What I didn’t expect was to come home at the end of the day and feel so heavy. I didn’t even know that I was feeling so heavy until it was 1am and I was alone watching tv, going through the pictures I took throughout the baby shower and I broke down. I saw my sister’s glowing face in every photo. I saw her friends who were also pregnant, and talked with them about the joy and excitement of meeting their little ones and watching them grow up together. I witnessed the blessing of community and support for a woman who is about to bring a new life into the world.

At the end of the day, all I could think about was my birth mother.

I will never stop wondering if during her pregnancy she was ever excited about bringing me into the world. Did she have any kind of support system? Or did my birth only bring grief? Today I felt my nephew moving around and kicking for the first time and it was the most incredible feeling. I can’t help but wonder what my mother felt when I was kicking and rolling about inside of her.

At one point during the shower I thought about how strange it is that bodies have the ability to grow another human. How fascinating is that? Isn’t it crazy that a human can grow inside of another human? The thought that I grew inside of someone else is so foreign to me, almost like it couldn’t possibly be true. When I look at other families, it makes sense because of the resemblance to other members of their family. It’s usually pretty easy to point out which parent one resembles so I don’t even think twice about where they came from or the fact that these two people made a baby and they had the baby and raised it together in one family unit. But when I think of me, I feel very isolated. I have two parents, and I have a sister. But my parents aren’t the humans who made me. The ones who made me are not the ones who raised me. I can’t even fathom what it’s like to be raised by the people who birthed me. I don’t know what it’s like to have siblings who resemble me. I’ve been told I’m “overthinking” this concept but I disagree. That comment came from someone who has no idea what it’s like to be in my shoes. I am the only person in the world that I know of, who shares my DNA. If you haven’t walked that journey, then you don’t get to tell me your opinion about it.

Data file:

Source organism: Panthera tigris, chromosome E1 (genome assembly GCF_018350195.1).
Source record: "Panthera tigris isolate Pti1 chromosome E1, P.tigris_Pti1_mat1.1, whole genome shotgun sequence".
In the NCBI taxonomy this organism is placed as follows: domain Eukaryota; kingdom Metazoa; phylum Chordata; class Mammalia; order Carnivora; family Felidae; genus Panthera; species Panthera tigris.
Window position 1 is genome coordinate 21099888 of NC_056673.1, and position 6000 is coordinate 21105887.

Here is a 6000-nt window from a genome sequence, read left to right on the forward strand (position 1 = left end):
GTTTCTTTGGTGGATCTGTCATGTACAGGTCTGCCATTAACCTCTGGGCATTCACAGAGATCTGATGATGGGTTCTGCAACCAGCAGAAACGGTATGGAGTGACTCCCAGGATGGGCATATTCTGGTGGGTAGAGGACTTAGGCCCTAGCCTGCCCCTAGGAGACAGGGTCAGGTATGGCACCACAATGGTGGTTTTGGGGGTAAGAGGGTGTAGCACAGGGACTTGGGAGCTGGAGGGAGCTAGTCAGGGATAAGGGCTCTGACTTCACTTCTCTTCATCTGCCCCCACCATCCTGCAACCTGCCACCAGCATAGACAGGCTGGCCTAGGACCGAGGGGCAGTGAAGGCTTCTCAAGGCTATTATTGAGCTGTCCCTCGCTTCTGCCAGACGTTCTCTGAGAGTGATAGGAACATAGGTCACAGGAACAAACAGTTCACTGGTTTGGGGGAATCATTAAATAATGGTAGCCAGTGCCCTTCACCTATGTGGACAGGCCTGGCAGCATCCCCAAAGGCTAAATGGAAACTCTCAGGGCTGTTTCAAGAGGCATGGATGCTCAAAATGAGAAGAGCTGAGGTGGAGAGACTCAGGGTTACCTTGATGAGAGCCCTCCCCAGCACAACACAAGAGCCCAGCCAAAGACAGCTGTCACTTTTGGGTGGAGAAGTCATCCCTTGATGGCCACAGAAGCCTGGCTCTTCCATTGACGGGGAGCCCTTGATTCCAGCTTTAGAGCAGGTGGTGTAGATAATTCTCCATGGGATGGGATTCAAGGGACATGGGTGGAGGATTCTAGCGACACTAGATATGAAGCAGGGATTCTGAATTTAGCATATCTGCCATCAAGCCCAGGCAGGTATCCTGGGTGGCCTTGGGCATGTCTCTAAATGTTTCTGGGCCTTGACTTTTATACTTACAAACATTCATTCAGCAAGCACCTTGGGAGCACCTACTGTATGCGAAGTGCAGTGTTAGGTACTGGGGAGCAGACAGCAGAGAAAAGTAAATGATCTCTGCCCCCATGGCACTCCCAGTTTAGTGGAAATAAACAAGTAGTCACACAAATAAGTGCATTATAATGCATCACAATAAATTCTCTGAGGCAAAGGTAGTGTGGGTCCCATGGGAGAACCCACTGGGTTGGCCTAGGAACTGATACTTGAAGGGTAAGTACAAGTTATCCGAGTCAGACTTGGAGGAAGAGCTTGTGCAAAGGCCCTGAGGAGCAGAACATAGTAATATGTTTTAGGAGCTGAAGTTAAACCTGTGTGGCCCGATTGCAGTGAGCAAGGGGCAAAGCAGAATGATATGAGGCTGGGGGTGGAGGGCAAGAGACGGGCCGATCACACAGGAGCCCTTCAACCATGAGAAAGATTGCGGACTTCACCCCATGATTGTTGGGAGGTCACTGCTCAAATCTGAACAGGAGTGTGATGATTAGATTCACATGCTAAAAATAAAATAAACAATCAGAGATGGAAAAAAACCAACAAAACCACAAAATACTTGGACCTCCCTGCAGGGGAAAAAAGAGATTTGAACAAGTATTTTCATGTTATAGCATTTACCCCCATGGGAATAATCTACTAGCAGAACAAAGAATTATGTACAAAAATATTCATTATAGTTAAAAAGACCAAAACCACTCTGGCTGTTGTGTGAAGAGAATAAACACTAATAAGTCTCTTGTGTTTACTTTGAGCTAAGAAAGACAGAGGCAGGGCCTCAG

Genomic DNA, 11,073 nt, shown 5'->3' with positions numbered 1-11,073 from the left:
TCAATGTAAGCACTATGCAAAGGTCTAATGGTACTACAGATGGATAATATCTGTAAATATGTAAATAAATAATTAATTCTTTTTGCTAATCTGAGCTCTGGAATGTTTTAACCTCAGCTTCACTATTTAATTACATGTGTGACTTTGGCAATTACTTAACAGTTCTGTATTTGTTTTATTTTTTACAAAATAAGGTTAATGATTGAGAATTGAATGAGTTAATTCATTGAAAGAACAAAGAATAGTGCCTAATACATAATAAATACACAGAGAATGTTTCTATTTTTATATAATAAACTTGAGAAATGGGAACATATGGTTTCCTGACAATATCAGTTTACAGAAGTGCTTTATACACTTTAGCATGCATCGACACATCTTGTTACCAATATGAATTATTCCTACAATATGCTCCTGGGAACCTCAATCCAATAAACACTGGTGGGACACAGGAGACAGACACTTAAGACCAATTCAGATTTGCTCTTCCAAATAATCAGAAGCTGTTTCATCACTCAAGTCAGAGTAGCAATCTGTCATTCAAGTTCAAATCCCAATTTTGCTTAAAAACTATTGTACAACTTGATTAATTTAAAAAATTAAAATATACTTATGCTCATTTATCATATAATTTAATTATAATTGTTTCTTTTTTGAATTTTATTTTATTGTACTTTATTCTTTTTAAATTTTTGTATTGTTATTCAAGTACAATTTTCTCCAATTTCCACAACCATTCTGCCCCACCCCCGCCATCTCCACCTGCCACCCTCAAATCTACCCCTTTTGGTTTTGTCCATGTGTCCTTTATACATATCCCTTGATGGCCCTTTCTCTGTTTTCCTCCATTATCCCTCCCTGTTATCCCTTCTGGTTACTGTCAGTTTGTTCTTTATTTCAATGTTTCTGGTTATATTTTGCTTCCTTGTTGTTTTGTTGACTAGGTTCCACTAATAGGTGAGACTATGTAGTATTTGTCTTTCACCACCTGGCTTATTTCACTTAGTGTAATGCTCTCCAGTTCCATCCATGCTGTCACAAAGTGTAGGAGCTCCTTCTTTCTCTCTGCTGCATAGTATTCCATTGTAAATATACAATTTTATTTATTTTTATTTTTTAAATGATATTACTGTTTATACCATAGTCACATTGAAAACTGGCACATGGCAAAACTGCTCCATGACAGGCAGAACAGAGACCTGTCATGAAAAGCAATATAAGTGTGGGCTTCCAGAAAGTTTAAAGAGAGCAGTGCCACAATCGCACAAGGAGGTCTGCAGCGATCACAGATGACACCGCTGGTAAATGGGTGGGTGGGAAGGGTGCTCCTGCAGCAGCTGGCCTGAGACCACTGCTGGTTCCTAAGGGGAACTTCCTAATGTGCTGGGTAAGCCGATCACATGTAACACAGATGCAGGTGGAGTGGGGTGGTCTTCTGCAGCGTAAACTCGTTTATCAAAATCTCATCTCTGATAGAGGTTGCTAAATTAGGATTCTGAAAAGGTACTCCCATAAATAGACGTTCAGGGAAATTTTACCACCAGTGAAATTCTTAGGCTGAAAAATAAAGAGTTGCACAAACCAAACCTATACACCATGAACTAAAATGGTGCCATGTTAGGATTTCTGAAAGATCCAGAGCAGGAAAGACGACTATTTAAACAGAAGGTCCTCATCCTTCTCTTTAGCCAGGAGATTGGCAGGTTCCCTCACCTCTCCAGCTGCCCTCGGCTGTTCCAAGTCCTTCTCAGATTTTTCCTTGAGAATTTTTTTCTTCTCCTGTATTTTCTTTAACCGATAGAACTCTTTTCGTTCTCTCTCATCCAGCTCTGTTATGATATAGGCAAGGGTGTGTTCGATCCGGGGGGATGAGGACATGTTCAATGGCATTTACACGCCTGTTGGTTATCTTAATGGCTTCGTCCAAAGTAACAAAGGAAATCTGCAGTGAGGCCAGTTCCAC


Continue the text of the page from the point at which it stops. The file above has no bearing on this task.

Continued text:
As beautiful as it is, I didn’t realize how difficult it would be to watch my sister walk through her pregnancy with the medical resources so readily available and support from friends and family at hand. She is very fortunate to be able to go through this journey with these blessings. In 1993, my birth mother most likely had no one. I will never know the woman who birthed me, the first human I ever had any true connection with, and that is the most devastating fact to come to terms with.

Today was a beautiful day, but it was also a bittersweet time for me. It is times like this when I wonder if she thinks of me as often as I do her. The English translation of the French phrase meaning, “I miss you” is quite literally, “You are missing from me.” I feel this deeply about my birth mother as she misses milestones she should’ve been a part of, but today I felt it even more so. I may not know who or where she is, but I hope she’s been fortunate enough to find the support and the help that she needed when she was pregnant with me.